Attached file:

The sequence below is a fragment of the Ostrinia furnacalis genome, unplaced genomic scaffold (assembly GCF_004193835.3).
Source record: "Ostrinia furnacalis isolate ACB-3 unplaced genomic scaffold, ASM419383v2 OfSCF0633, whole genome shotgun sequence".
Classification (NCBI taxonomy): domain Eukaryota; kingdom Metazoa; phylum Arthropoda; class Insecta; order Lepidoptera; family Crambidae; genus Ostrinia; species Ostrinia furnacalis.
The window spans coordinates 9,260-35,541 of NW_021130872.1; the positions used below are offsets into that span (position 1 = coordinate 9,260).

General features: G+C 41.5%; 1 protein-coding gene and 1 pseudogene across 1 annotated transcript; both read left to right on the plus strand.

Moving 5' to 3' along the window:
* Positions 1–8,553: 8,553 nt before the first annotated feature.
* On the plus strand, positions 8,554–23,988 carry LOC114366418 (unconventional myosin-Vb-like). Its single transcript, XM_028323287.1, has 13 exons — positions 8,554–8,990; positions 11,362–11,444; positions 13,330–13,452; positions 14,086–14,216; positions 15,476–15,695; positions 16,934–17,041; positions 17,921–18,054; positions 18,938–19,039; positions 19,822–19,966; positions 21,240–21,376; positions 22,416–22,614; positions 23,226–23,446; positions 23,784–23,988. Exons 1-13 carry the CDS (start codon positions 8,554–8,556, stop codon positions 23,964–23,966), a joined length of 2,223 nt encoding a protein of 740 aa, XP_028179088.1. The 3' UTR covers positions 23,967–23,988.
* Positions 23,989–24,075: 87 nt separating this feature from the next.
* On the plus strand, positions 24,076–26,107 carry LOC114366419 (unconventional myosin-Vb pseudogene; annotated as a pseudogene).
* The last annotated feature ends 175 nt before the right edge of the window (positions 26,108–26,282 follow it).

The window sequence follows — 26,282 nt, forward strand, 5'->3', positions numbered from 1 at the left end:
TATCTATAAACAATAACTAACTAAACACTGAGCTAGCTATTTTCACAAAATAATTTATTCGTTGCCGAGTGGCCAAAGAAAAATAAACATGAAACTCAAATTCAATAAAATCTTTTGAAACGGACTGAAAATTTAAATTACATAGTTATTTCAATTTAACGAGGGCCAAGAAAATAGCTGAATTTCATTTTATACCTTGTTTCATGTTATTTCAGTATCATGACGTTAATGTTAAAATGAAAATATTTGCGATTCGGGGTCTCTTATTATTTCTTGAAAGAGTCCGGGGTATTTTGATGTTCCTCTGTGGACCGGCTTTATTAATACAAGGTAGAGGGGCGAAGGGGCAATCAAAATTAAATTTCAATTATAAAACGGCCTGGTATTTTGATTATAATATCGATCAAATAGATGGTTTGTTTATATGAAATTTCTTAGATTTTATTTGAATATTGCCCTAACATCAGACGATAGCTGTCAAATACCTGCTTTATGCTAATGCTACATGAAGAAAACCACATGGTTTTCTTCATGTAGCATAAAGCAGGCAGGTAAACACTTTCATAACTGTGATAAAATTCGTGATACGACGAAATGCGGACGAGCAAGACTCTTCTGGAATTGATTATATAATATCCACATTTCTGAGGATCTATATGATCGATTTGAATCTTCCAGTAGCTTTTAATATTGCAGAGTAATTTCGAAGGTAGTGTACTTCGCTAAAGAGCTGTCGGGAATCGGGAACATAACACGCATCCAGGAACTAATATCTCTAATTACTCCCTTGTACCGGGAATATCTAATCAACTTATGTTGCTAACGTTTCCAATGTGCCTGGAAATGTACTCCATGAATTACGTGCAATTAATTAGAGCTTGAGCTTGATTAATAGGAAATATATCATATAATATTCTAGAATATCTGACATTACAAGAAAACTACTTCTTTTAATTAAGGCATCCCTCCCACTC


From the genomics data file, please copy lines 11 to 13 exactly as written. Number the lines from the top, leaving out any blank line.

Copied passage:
* The last annotated feature ends 175 nt before the right edge of the window (positions 26,108–26,282 follow it).

The window sequence follows — 26,282 nt, forward strand, 5'->3', positions numbered from 1 at the left end:
TATCTATAAACAATAACTAACTAAACACTGAGCTAGCTATTTTCACAAAATAATTTATTCGTTGCCGAGTGGCCAAAGAAAAATAAACATGAAACTCAAATTCAATAAAATCTTTTGAAACGGACTGAAAATTTAAATTACATAGTTATTTCAATTTAACGAGGGCCAAGAAAATAGCTGAATTTCATTTTATACCTTGTTTCATGTTATTTCAGTATCATGACGTTAATGTTAAAATGAAAATATTTGCGATTCGGGGTCTCTTATTATTTCTTGAAAGAGTCCGGGGTATTTTGATGTTCCTCTGTGGACCGGCTTTATTAATACAAGGTAGAGGGGCGAAGGGGCAATCAAAATTAAATTTCAATTATAAAACGGCCTGGTATTTTGATTATAATATCGATCAAATAGATGGTTTGTTTATATGAAATTTCTTAGATTTTATTTGAATATTGCCCTAACATCAGACGATAGCTGTCAAATACCTGCTTTATGCTAATGCTACATGAAGAAAACCACATGGTTTTCTTCATGTAGCATAAAGCAGGCAGGTAAACACTTTCATAACTGTGATAAAATTCGTGATACGACGAAATGCGGACGAGCAAGACTCTTCTGGAATTGATTATATAATATCCACATTTCTGAGGATCTATATGATCGATTTGAATCTTCCAGTAGCTTTTAATATTGCAGAGTAATTTCGAAGGTAGTGTACTTCGCTAAAGAGCTGTCGGGAATCGGGAACATAACACGCATCCAGGAACTAATATCTCTAATTACTCCCTTGTACCGGGAATATCTAATCAACTTATGTTGCTAACGTTTCCAATGTGCCTGGAAATGTACTCCATGAATTACGTGCAATTAATTAGAGCTTGAGCTTGATTAATAGGAAATATATCATATAATATTCTAGAATATCTGACATTACAAGAAAACTACTTCTTTTAATTAAGGCATCCCTCCCACTC